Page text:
Soy lecithin for Herbal Naturopathy: properties, benefits, uses, side effects

Soy lecithin is a natural product used in the food industry as an emulsifier and in supplements to control cholesterol.

Soy lecithin is a natural substance used as a food additive and as a supplement. Rich in omega 3 and omega 6, it plays above all a cholesterol-lowering action.

What is soy lecithin

Soy lecithin is a phospholipid found in soy beans. Lecithin is a chemical compound synthesized from choline, present in many foods and introduced into our body through food.

Lecithin can be of vegetable origin, such as that contained in soy but also in peanuts and wheat, or of animal origin, such as that present in eggs.

It was precisely from the study of egg yolk that the scholar Maurice Gobley discovered lecithin in 1850.

Where is he

Soy lecithin is found in Glycine max seeds, i.e. soy beans, from which it is extracted to be then used as a food additive and in supplements.

Since it is used in numerous food preparations as an emulsifier, soy lecithin can be present in numerous foods including chocolate, cucchaio desserts, ice cream and other products, especially sweets.

What is soy lecithin used for

Soy lecithin is used:

  • In the food industry;
  • in the cosmetics industry;
  • in the production of food supplements.

Within some packaged foods, soy lecithin is used as an emulsifier, that is, as a substance capable of stably binding fatty and aqueous fractions in a mixture. In food, when used as an additive, it is indicated by the abbreviation E322.

In cosmetics, as well as a natural emulsifier, soy lecithin is used to improve the health and appearance of the skin and especially the hair.

In lecithin dietary supplements, other than soy supplements, this substance is useful for controlling cholesterol levels, decreasing the risk of cardiovascular disease.

Properties of soy lecithin

Soy lecithin is a phospholipid with an emulsifying action, used to mix fatty and aqueous substances together. It is obtained from the processing of soy beans, it is rich in choline, omega-3 and 6, inositol, phosphorus, calcium and iron.

Soy lecithin has an anti-cholesterol actionprotects the liver, helps the nervous system and contributes significantly to the health and proper functioning of muscles.

Soy lecithin is a substance that can promote brain function thanks to the high intakes of choline, present in it.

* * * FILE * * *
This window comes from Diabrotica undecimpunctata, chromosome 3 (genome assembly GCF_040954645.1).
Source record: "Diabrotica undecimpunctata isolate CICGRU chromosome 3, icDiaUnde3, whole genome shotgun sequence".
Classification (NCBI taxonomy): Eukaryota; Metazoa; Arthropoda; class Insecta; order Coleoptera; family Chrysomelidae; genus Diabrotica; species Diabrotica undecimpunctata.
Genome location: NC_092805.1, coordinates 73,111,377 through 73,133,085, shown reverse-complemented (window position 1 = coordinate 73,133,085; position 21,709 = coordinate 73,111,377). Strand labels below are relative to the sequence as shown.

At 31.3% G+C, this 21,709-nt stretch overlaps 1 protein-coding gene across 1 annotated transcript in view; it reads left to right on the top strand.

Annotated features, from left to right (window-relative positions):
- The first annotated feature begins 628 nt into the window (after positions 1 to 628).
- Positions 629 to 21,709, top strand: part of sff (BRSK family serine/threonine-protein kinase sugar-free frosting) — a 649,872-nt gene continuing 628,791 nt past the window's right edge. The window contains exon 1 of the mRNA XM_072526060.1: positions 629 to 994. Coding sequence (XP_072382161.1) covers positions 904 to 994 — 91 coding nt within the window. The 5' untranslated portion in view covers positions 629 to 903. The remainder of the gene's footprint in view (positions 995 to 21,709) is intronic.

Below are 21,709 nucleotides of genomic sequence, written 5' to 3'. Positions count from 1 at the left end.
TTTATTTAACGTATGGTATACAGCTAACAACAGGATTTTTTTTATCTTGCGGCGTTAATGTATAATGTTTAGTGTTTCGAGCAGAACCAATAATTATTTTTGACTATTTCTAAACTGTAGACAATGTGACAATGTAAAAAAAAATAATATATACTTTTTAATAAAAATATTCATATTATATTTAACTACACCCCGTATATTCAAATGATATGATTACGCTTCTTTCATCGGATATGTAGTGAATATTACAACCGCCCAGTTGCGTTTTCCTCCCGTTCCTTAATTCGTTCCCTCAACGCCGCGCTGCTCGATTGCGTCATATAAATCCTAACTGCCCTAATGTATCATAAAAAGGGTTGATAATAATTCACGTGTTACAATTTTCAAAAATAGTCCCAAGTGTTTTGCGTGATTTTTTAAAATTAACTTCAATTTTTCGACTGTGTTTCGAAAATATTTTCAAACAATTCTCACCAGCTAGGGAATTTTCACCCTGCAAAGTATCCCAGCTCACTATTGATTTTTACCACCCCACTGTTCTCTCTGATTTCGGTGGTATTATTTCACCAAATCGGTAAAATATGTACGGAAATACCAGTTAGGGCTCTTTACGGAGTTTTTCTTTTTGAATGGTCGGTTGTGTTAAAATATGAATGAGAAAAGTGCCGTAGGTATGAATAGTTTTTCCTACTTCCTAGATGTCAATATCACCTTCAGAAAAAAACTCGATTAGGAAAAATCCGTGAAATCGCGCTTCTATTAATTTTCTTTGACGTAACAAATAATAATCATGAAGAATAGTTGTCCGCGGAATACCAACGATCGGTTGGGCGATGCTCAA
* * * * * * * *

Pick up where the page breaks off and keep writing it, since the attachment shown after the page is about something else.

The use of this substance is often recommended in case of mental fatigue, to rebalance the nervous system and act as a tonic. The absence of gluten makes it suitable for those suffering from celiac disease.

Benefits of soy lecithin

The benefits of soy lecithin mainly concern the cardiovascular system. By acting on cholesterol levels, in fact, lecithin can help prevent heart attacks, strokes and other pathologies of the cardiovascular system.

It also seems that lecithin can bring benefits even in case of high blood sugar, helping to prevent the onset of type II diabetes mellitus.

The benefits of soy lecithin also affect the nervous system, since this substance would improve the transmission of nerve impulses, supporting and preserving cognitive functions.

Uses of Soy Lecithin

Soy lecithin in the form of tablets, granules and powder is used as a supplement to lower blood cholesterol.

You can use soy lecithin in granules as a “seasoning” to first or second courses, milk, yogurt. In the kitchen, soy lecithin powder finds its use for its emulsifying properties. Just dissolve a couple of tablespoons filled in water and add it to the preparation, whether it is for the dough of a pizza or to make a cream more dense and velvety.

Thanks to its emulsifying property, soy lecithin is used to thicken creams and fillings.

Soy lecithin has a surfactant action and is very useful for the health of skin and hair. For this reason it is widely used in the cosmetic industry, to produce creams, shampoos, conditioners and to regenerate tissues.

Soy lecithin and cholesterol

Soy lecithin is recommended above all to reduce cholesterol. Within supplements, lecithin appears to be able to reduce total cholesterol levels, with no effect on HDL cholesterol or good cholesterol.

The use of soy lecithin to lower cholesterol should still be combined with a balanced diet and a healthy lifestyle.


The intake of soy lecithin in food has no particular contraindications, except in case of allergy.

In the form of a supplement, it is preferable to consult your doctor if you want to take soy lecithin during pregnancy and lactation.

The contraindications of soy lecithin do not coincide with the contraindications of soy.


At normal dosages the intake of soy lecithin has no relevant side effects. Side effects of soy lecithin may appear with prolonged use or high dosages and include gastrointestinal disorders, such as nausea and diarrhea.

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